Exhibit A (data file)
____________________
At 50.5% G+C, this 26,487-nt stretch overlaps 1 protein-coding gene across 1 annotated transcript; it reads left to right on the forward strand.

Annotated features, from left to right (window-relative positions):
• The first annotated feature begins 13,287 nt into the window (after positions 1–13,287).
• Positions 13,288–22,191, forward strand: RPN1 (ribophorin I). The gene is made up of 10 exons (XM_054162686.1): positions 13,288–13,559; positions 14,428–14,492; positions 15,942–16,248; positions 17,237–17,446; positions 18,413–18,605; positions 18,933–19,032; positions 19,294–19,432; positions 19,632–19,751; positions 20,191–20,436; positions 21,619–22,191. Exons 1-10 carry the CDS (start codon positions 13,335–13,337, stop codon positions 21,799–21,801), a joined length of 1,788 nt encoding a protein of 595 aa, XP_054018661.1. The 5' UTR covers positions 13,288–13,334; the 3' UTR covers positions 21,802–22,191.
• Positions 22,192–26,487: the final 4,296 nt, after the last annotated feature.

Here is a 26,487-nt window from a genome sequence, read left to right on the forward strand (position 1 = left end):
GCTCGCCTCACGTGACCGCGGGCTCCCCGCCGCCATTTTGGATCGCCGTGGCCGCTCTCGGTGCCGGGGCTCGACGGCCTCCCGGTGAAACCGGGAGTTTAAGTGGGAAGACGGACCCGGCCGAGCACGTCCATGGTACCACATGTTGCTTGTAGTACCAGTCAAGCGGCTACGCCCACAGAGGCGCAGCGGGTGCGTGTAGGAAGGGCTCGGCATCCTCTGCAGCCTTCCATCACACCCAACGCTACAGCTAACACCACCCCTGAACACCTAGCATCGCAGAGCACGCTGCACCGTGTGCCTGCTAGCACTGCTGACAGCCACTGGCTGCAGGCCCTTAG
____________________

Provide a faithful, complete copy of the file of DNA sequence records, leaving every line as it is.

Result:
At 50.5% G+C, this 26,487-nt stretch overlaps 1 protein-coding gene across 1 annotated transcript; it reads left to right on the forward strand.

Annotated features, from left to right (window-relative positions):
• The first annotated feature begins 13,287 nt into the window (after positions 1–13,287).
• Positions 13,288–22,191, forward strand: RPN1 (ribophorin I). The gene is made up of 10 exons (XM_054162686.1): positions 13,288–13,559; positions 14,428–14,492; positions 15,942–16,248; positions 17,237–17,446; positions 18,413–18,605; positions 18,933–19,032; positions 19,294–19,432; positions 19,632–19,751; positions 20,191–20,436; positions 21,619–22,191. Exons 1-10 carry the CDS (start codon positions 13,335–13,337, stop codon positions 21,799–21,801), a joined length of 1,788 nt encoding a protein of 595 aa, XP_054018661.1. The 5' UTR covers positions 13,288–13,334; the 3' UTR covers positions 21,802–22,191.
• Positions 22,192–26,487: the final 4,296 nt, after the last annotated feature.

Here is a 26,487-nt window from a genome sequence, read left to right on the forward strand (position 1 = left end):
GCTCGCCTCACGTGACCGCGGGCTCCCCGCCGCCATTTTGGATCGCCGTGGCCGCTCTCGGTGCCGGGGCTCGACGGCCTCCCGGTGAAACCGGGAGTTTAAGTGGGAAGACGGACCCGGCCGAGCACGTCCATGGTACCACATGTTGCTTGTAGTACCAGTCAAGCGGCTACGCCCACAGAGGCGCAGCGGGTGCGTGTAGGAAGGGCTCGGCATCCTCTGCAGCCTTCCATCACACCCAACGCTACAGCTAACACCACCCCTGAACACCTAGCATCGCAGAGCACGCTGCACCGTGTGCCTGCTAGCACTGCTGACAGCCACTGGCTGCAGGCCCTTAG